HP looking to build on Mercury’s SaaS offerings in IT management

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As demonstrated by both Saleforce.com with CRM and NetSuite with
core business management systems, targeting important but definable
slices of what constitutes a business is the current successful
strategy that should be adopted by companies looking to offer
Software as a Service (SaaS) as an option for service delivery. It
is certainly a tactic being followed by HP. Indeed, through its
acquisition of Mercury it would claim to be a pioneer in SaaS
delivery with a seven-year track record behind it.

HP has considerable interest in the future development and
deployment of both SOA and SaaS, and its Research Laboratories are
already looking many years into the future of these operational
concepts and technologies. Long term, it is quite possible the
company could become a serious player in the service aggregation
marketplace. But in the here and now it is concentrating on an
important but definable slice of SaaS business bequeathed it as
part of the Mercury acquisition—IT infrastructure and service
delivery management.

The main items in the portfolio are Project and Portfolio
Management, Functional Testing and Production Monitoring. All are
important components in IT infrastructure management, and HP’s vice
president-SaaS, Marc Olesen, readily admitted that he sees his
primary job as attracting the interest and buy-in of company CIOs.
In his view, businesses can no longer run without IT, so IT is
increasingly the business and making it run with a better outcome
is the important objective.

Included in his list of better outcomes are an accelerated time
to value—typically down to three weeks—coupled with the chance
to unburden resources and move responsibility for the performance
of the system to the service supplier. It is also offering the
flexibility to allow users to select how much of the service they
wish to utilise. The SaaS offering is just a service delivery
option alongside the more traditional licence/acquisition approach.
According to Olesen, many users are mixing SaaS and in-house
services depending on where they are on their particular
investment/application lifecycle.

As well as targeting existing HP/Mercury customers running these
tools in-house, HP is also looking for new customers. These include
users of other service management systems such as IBM’s Tivoli.
There are already customers integrating Tivoli with the
SaaS-delivered tools. The SaaS operation also works directly with
customers, as well as through partners or as an integral part of
HP’s own outsourcing services.

One slightly different component in HP’s SaaS, which in practice
is driven by the type of market sector it is targeting, is that
customers are encouraged to use what they have paid for rather than
paying for what they use. At first sight this would seem to mimic
the old market penetration numbers’ tactic of selling application
suites, where most of the constituent applications then sat on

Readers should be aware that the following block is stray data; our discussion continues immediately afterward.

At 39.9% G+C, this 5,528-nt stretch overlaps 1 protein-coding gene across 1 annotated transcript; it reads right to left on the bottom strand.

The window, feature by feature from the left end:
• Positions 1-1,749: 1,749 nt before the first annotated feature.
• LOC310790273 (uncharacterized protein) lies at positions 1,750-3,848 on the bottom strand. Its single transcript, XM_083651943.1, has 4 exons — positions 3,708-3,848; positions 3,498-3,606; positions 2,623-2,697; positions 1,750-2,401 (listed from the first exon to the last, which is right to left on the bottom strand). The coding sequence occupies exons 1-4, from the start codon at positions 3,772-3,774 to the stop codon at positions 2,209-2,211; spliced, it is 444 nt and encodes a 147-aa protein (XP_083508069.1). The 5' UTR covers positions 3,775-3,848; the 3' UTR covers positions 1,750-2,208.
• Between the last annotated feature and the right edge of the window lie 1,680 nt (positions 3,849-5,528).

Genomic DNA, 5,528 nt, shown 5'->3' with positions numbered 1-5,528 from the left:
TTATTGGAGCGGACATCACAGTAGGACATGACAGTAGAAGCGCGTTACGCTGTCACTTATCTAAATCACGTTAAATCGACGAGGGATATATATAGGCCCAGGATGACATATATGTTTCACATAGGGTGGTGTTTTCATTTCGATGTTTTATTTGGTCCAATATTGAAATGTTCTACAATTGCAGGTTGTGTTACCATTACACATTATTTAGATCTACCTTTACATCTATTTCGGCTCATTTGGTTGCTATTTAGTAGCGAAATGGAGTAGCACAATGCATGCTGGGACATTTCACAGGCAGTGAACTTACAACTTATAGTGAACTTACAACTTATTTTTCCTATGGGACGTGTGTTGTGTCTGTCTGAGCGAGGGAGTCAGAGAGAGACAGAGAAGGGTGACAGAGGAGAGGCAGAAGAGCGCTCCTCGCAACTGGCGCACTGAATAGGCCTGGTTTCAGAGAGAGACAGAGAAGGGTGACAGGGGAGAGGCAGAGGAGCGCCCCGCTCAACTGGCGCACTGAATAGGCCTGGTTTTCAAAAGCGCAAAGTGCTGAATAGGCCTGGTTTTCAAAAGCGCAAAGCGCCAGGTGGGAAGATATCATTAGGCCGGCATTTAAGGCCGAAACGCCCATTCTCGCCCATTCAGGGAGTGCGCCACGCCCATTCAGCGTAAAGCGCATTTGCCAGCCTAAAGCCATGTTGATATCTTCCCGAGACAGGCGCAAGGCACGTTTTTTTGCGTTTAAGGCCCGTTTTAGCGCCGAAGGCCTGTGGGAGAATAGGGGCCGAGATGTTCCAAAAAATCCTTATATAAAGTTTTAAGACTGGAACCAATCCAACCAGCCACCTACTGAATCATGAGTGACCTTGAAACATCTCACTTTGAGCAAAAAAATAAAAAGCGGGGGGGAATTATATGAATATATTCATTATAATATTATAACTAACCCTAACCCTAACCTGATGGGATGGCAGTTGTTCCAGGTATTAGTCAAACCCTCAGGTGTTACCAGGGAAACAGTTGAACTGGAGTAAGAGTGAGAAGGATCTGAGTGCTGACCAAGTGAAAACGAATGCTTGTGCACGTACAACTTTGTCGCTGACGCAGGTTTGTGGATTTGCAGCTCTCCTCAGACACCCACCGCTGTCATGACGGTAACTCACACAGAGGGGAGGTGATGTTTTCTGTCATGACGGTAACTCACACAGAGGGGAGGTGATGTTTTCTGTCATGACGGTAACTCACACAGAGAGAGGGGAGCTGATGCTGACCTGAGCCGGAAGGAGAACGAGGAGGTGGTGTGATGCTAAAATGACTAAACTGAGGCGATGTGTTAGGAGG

shelves unused. The suites were normally purchased to obtain the
one application the user actually required. The remainder, however,
were counted as individual applications sold and at least one
popular application lost its market leadership position (in terms
of actual usage) on just such a basis.

Could the sales team have the temptation to up-sell
customers? According to Olesen the tactic is complementary and is
not about selling them more than they need. The customer determines
the footprint of what they want—for example in the number of
users or number of transactions to be processed. This determines
the level of service they want to purchase. HP’s primary role is
then to make sure the customers are taking advantage of what they
bought and have the right level of expertise to take advantage of
it. There is still a strong need for HP to assign resources—people, primarily—to support individual customers and provide
services such as mentoring and expert support when required.

There are currently 670 customers and the current prediction is
for a 30 percent annual growth rate. As HP is also hosting the
service it does find itself in the position of selling its servers
to itself, and then getting a higher margin on them over the
lifecycle of service provision than would be possible from a
traditional sale. Olesen was reluctant to talk in detail about
financials, but did say that the SaaS operations team is very
closely integrated with HP’s R&D efforts.

The SaaS operation is aiming at the same catchment area of
existing HP software efforts—infrastructure and service delivery
management—rather than spreading out into other areas. It is
another delivery option for its focus on IT management tools and

The tools available through SaaS will be expanded at some time
in the future by the addition of a Service Desk. The company is
also looking at SOA Governance using the tools HP acquired with
Systinet, security tools from the Spy Dynamics acquisition and
datacentre automation from the OpsWare acquisition.